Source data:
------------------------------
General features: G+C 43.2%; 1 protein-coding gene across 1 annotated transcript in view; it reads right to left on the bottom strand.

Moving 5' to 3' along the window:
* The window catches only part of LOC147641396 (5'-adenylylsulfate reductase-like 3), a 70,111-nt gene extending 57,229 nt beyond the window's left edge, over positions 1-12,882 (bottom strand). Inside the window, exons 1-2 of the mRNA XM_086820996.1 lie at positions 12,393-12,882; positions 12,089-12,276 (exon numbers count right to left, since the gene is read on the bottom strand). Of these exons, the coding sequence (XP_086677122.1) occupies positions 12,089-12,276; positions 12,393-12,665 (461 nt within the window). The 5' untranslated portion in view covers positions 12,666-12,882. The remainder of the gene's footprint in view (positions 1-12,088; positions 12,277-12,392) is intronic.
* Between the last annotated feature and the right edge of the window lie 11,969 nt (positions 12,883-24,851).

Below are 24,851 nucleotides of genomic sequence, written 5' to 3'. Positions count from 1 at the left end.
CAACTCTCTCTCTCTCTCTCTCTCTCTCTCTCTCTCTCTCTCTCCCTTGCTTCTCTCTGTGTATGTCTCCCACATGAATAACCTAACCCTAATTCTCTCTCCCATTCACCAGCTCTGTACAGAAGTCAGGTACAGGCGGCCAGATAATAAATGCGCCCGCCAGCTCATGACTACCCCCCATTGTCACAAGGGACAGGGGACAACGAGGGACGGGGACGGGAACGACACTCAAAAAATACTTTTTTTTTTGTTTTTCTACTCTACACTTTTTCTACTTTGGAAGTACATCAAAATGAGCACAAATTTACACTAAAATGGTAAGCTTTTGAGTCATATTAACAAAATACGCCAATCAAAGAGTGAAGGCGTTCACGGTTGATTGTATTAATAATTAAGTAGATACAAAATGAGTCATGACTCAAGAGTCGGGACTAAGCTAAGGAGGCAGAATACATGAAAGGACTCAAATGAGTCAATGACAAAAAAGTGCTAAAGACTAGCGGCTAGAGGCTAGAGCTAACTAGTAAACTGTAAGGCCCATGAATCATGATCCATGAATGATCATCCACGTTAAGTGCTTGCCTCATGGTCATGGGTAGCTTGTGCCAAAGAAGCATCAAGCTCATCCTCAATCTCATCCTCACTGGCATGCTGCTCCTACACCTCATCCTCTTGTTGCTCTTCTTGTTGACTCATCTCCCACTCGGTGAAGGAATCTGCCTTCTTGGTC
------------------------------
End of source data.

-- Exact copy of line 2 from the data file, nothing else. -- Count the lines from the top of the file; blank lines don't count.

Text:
Moving 5' to 3' along the window: